Which Lisp Should I Learn?

Fri Jan 24, 2014

I don't know why this keeps coming up lately, but it does. So, here we go:

My Recommendation

If you want to learn your first Lisp and already know something about the JVM|1|, you should learn Clojure|2|. Otherwise, you should learn Scheme. Specifically, I recommend going the route that takes you through Racket|3|, and possibly through SICP or HTDP.

If you absolutely, positively must, I guess go ahead and learn Common Lisp.


Clojure the language, as opposed to the current, main, half-fused-with-JVM implementation, is cleaner and more consistent than Common Lisp, which should help you learn it more easily. I've gotten back talk about how there are lots more noobs learning Clojure, and as a result their libraries are in some disarray, and about the fact that the JVM is a sack of donkey balls you have to bite into every time you hit some sort of error|4|, and about the general Clojure community pre-disposition to fashion trends. All of which may or may not be true, but I'm specifically talking about the language, not its ecosystem or stalwarts. Now granted, all of Racket, Clojure and Common Lisp are

  1. built out of s-expressions
  2. have defmacro

so depending on how much work you're willing to put in, you can do whatever the fuck you want in all of them|5|. However, in addition to knowing about prefix notation, and macros, and general Lisp program structure, here's an incomplete list of idiosyncrasies of Common Lisp that you have to commit to memory before you can be effective in it:

Like I said, this is a small sample. Just the stuff I thought of off the top of my head. I'm sure I could come up with more if I put a day or two into it. And I'm far from the most experienced Lisper out there, others would have more finer points for you, I'm sure. But that's half the problem with little issues like this; experienced Lispers completely forget about them. It's the newbs that have trouble cramming these things into their heads.

When I take a good look at that list, and then imagine the situations that led to each element, it's difficult to conclude that a wrong decision was made at any given point in time. Unfortunately, the sum of all of those potentially correct decisions is a giant system, the inherent rules of which look inconsistent if not outright hostile to human minds.

I don't know if Clojure solves all of them.

I've done very little work with it, for reasons entirely unrelated to the language. For all I know, when you get deep enough into it, you get to inconsistencies and/or restrictions which are worse than anything I've pointed out or could. Also, just in the interests of clarity, in case the "Common Lisp" sitting comfortably at the top of this blogs' tag list wasn't enough of a hint, I use Common Lisp. I like Common Lisp. But it's primarily because I've internalized enough minutia to feel comfortable in it.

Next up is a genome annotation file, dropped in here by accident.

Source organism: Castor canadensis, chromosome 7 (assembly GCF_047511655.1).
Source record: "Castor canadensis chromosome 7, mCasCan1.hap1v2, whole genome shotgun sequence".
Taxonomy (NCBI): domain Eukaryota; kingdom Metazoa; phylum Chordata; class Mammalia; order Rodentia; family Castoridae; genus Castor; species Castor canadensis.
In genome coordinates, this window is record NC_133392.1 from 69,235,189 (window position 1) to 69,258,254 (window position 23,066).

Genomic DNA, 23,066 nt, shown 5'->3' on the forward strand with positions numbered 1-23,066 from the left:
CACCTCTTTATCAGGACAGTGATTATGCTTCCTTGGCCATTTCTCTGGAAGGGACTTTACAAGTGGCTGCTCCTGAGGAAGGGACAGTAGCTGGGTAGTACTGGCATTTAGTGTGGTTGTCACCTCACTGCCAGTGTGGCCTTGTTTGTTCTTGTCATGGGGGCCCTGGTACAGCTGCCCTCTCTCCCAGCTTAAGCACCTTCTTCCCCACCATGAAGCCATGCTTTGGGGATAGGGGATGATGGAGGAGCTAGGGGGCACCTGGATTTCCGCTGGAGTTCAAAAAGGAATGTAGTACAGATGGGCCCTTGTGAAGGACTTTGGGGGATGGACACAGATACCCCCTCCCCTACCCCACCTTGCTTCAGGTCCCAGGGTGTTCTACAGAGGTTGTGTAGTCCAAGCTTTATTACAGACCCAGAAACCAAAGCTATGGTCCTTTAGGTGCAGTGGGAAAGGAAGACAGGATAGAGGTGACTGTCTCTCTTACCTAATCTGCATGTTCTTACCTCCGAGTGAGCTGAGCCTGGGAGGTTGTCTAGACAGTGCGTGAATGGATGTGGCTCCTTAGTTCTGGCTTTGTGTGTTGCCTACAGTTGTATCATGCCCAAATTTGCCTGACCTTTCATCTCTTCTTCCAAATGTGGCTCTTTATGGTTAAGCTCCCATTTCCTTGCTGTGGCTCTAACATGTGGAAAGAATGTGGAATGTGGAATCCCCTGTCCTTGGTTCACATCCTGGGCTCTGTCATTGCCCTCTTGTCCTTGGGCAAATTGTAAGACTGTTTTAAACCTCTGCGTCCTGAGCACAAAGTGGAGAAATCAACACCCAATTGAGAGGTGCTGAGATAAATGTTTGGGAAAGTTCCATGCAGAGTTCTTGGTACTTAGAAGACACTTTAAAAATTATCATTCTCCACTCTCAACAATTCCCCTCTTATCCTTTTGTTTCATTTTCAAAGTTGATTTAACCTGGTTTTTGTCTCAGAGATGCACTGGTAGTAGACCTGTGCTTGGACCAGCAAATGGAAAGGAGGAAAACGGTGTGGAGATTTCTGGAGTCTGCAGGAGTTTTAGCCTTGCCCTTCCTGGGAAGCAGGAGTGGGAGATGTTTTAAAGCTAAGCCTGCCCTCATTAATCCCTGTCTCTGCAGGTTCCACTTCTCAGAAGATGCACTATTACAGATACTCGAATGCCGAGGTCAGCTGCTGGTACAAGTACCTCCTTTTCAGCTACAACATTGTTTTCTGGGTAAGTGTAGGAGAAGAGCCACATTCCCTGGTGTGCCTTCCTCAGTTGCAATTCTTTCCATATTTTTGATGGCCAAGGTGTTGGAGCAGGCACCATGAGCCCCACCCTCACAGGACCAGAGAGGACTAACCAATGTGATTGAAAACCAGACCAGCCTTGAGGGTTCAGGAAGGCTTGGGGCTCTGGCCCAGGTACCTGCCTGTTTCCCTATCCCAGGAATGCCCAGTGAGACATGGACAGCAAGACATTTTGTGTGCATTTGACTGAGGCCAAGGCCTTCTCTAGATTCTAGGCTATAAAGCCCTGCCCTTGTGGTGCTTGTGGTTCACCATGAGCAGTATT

But do me a favor, if you're a CL user, either hop over to this web REPL, or install leiningen then hop into your local lein repl and type along here:

user=> (def thing [8 7 6 5 4 3 2 1])
user=> (thing 0)
user=> (thing 3)
user=>(map (fn [n] (+ 3 n)) thing)
(11 10 9 8 7 6 5 4)
user=> (def thing {:a 1 :b 2 :c 3})
user=> (thing :c)
user=> (thing :d 6)
user=> (thing :a 6)
user=> (map (fn [[k v]] (+ v 2)) thing)
(3 4 5)
user=> (def thing #{1 2 3 4 5}) ;; a set, in case you were wondering
user=> (thing 3)
user=> (thing 0)
user=> (map (fn [a] (+ a 2)) thing)
(3 4 5 6 7)
user=> (def triple (fn [a] (* a 3)))
user=> (triple 4)
user=> (map triple thing)
(3 6 9 12 15)
user=> (map (fn [a] (let [t (- (triple a) 5)] (* 2 t))) thing)
(-4 2 8 14 20)

Now think about how you would go about explaining to a novice programmer that it has to be more complicated than that.


1 - |back| - And don't have a strong dislike for it, obviously.

2 - |back| - Install it through Leiningen, which is available in the Debian repos in stable and unstable.

3 - |back| - Yes, I'm fully aware that the Racket guys are trying to push this "We're totally not Scheme" thing. They're close enough from an external perspective. Just don't tell Jay McCarthy I said so.

4 - |back| - Which is certainly true, but mildly preferable to the alternative as long as you're used to that sort of thing.

5 - |back| - Except that Clojure is apparently missing Reader macros, which I always thought were kind of half-assedly implemented in Common Lisp. For what I consider the full-ass version, take a look at how Haskell does it.

6 - |back| - Plus how many ever *-equal functions you define for your own classes.

7 - |back| - The Common Lisp answer to the problems that call for try/catch in other languages.

8 - |back| - For the last, you can also define your own selectors using :reader or :accessor declarations.

9 - |back| - Which specific warning or error depends on implementation.

10 - |back| - Because it's not very much like map. It returns nil and works by side-effect. Meaning that if you expect a sequence from it, you'll need to construct it yourself.

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